How to get rid of rats and mice in your house
- Snap traps are a kind of mouse trap that kills instantly.
- Live traps (pictured above) may appeal, but ‘dumping’ the animal in the wild is likely to lead to its death as it will leave it exposed to predators. What's more, if you don’t take the rat or mouse at least 2km away, it may well arrive back home before you do.
- Indoor devices that use electromagnetic interference or ultrasound to drive rats and mice out of houses can work brilliantly. But don’t use them if there are bats in the house or roof.
- Anti-coagulant mouse and rat poisons cause a slow, painful death. Problems also occur if the rodent is eaten before it dies – 40 per cent of barn owls, polecats, stoats and weasels carry rodenticides from eating poisoned prey. There's also a risk to children and pets.
Prevention is the best long-term way to get rid of rodents in your house.
How to keep rats and mice out of your house
The one thing you can do straight away is to have a really good tidy and clean to remove all the traces of food (crumbs, grains of sugar left on the counter after you make a coffee, droplets of juice dried onto the cupboard door). Food left out is irresistible to rodents, so deal with it and wash it up straight away. Keep all food – especially dry food, and compost waste – sealed away in an airtight box.
Secondly, examine your house to make sure it's as airtight as possible. Seal up large cracks in floorboards, repair broken air bricks and holes in outside walls or skirting boards; tidy up cupboards and remove any material lying around that could be used for nesting.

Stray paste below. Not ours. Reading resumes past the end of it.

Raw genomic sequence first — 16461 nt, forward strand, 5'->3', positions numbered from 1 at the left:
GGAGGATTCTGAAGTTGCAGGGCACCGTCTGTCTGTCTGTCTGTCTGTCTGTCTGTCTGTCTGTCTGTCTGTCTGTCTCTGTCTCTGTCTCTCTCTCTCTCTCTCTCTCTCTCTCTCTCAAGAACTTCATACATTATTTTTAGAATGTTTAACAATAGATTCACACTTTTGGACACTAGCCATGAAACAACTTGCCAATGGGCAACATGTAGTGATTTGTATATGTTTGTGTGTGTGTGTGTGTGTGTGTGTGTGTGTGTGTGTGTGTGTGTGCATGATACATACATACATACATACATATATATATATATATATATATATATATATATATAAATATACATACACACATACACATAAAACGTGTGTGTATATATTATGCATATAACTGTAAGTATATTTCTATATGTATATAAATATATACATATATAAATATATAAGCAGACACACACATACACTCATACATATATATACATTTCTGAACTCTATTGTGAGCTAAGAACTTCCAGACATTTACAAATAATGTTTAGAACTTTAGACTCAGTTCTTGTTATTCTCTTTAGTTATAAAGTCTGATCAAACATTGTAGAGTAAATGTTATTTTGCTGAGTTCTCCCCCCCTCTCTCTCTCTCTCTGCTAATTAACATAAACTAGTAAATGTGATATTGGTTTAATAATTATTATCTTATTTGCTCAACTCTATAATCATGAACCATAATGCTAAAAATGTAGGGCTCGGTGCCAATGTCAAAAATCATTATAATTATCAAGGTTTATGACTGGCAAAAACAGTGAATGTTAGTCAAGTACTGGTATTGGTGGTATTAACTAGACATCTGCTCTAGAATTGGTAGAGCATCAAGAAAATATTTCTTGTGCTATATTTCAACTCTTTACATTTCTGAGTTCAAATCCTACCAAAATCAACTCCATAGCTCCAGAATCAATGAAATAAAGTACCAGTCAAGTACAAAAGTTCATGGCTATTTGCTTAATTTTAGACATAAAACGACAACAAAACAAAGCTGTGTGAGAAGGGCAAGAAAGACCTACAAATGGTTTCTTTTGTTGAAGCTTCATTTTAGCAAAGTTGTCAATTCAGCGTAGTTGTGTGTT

Rodents have a highly tuned sense of smell, so strong scents such as peppermint oil are overwhelming and unpleasant for them. Try leaving cotton wool balls with 8-10 drops of peppermint essential oil in the corner of rooms or near suspected entry points (you'll need to refresh these every couple of days or so). There are also plug-in devices which emit a high-frequency noise disliked by rodents, which can help.
Alternatively, if you're a cat lover and have been looking for a reason to give a good home to a feline friend, here's the excuse you've been waiting for!
Do cats keep mice and rats out of your house?
The short answer is, yes – cats are highly effective deterrents in the areas of the home that they can reach, even if they're not really 'mousers'. Rodents do not like the smell of cats, one of their natural predators, and will avoid being caught in the open.
However, cats cannot get to mice once they're back inside the walls of your house, or in floorboards and attics, so you'll just be deterring them from your living spaces. If you have a cat, make sure you've taken the preventative steps listed above in order to make your home as unattractive to mice as possible.
How to deal with a serious rat or mouse infestation
If you've tried to humanely deal with rodents in your home and suspect an infestation it is worth contacting your local council pest control for advice, as rats can carry diseases, such as Weil's disease.